Your memory is one of the most important aspects of who you are. It holds all of your experiences, lessons, and cherished memories. This is why it is crucial that we can take care of it to the best of our ability.
This piece will discuss some actions you can take to protect your memory and what you can do to enhance your brain’s capacity for making and keeping hold of new ones.
Being active is one of the most important things you can do for your body for so many reasons. It is just SO good for you. But did you know, exercise is crucial for your mental wellbeing and your brain?
There has been a lot more news focused on how exercise can help our minds in the media, with a focus on improving mental health, but this can also include your memory!
Blood flow is important for all areas of the body, but it is also crucial for the brain. It helps the body deliver oxygen and nutrients right to it so it can function as best as possible.
You do not have to be an avid ‘crossfitter’ or be a marathon runner every day of the week to benefit your memory. You just need to move around to get your blood pumping around your body. This could just be anything from a brisk walk! Just make sure to be consistent with it.
Stay Mentally Active
Staying mentally active is just as important as staying physically active when it comes to your memory.
This can be done by trying new things that engage the brain and requires active participation. An example of this could be learning a new language, doing a crossword or other word search games, learning to play a new musical instrument, or taking up a new hobby.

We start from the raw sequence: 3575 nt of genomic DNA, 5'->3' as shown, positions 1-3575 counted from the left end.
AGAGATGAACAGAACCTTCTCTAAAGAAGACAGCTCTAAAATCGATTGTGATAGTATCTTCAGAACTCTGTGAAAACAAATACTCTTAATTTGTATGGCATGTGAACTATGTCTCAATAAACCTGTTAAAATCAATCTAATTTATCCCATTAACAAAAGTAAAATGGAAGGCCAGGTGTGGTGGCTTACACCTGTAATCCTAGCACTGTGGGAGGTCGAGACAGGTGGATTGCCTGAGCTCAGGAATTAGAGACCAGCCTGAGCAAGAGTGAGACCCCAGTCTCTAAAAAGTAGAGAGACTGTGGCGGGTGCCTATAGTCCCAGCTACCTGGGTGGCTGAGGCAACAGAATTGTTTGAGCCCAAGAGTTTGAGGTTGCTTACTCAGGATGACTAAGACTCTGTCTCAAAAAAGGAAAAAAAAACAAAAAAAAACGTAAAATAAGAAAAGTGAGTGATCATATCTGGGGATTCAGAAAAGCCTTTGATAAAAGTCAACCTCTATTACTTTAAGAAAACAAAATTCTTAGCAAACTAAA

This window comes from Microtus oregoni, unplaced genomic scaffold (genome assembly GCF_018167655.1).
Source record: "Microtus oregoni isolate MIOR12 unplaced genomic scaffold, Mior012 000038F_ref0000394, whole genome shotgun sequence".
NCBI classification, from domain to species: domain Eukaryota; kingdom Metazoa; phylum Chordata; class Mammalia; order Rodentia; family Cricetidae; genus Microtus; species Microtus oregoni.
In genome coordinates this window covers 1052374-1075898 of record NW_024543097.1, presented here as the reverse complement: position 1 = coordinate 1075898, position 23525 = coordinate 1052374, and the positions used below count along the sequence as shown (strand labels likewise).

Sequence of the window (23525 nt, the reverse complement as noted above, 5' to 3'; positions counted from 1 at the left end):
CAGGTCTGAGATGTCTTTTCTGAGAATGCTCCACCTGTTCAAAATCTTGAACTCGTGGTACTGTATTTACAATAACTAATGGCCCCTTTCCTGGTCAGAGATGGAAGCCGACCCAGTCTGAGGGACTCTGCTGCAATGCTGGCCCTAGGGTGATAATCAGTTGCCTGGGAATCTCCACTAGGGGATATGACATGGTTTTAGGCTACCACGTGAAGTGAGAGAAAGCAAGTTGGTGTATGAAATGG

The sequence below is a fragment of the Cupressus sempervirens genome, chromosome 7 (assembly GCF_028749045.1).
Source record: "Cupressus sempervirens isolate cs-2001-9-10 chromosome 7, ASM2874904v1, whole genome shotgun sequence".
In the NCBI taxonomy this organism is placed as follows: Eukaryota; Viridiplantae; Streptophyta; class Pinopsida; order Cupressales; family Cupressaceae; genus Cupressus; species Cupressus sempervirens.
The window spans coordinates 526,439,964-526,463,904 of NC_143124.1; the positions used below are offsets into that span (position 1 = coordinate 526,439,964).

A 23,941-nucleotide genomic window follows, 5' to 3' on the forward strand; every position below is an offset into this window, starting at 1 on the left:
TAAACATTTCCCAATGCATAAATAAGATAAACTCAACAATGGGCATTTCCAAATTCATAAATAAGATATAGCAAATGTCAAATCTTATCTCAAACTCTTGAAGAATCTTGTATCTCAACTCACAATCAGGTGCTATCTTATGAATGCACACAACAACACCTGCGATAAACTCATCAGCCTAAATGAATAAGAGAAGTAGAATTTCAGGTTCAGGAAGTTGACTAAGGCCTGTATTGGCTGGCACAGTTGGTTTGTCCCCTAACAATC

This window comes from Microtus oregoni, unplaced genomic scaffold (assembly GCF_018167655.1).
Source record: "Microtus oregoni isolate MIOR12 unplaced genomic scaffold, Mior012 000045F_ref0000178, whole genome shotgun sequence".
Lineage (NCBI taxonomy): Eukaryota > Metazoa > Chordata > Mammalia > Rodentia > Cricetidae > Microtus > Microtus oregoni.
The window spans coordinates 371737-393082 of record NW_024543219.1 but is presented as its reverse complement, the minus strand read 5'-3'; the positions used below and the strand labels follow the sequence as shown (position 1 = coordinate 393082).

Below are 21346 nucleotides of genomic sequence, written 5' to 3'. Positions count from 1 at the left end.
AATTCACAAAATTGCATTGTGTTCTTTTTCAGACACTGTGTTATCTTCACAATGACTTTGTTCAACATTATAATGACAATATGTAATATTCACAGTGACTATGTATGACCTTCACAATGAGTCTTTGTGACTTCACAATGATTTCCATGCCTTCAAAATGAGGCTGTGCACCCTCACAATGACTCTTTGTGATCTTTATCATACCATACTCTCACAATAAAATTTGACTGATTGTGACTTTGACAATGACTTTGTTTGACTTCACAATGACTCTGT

You can also incorporate useful mental strategies into your daily life like taking a different route when you drive or walking on the opposite side of the road on your journey home. These things might seem trivial, but they actually help engage your brain in a meaningful way and get those neurons firing.
Make Sure to Socialize
Socializing is important to combat feelings of loneliness, but it is also vital to keep your brain functioning. Conversing with people and discussing new ideas or different events can keep our cognitive skills sharp and help strengthen our memory.
It can be difficult for older people to get out and about or make and maintain friendships. In fact, there is a loneliness epidemic when it comes to the elderly, but there are steps that can be taken to help them. Volunteers can help take people out to join clubs and engage with others, or you could even opt for some specialist memory care, which is assisted living for those who need help with their memory. However, they would be still among like-minded people and people ready to help, so they are not alone.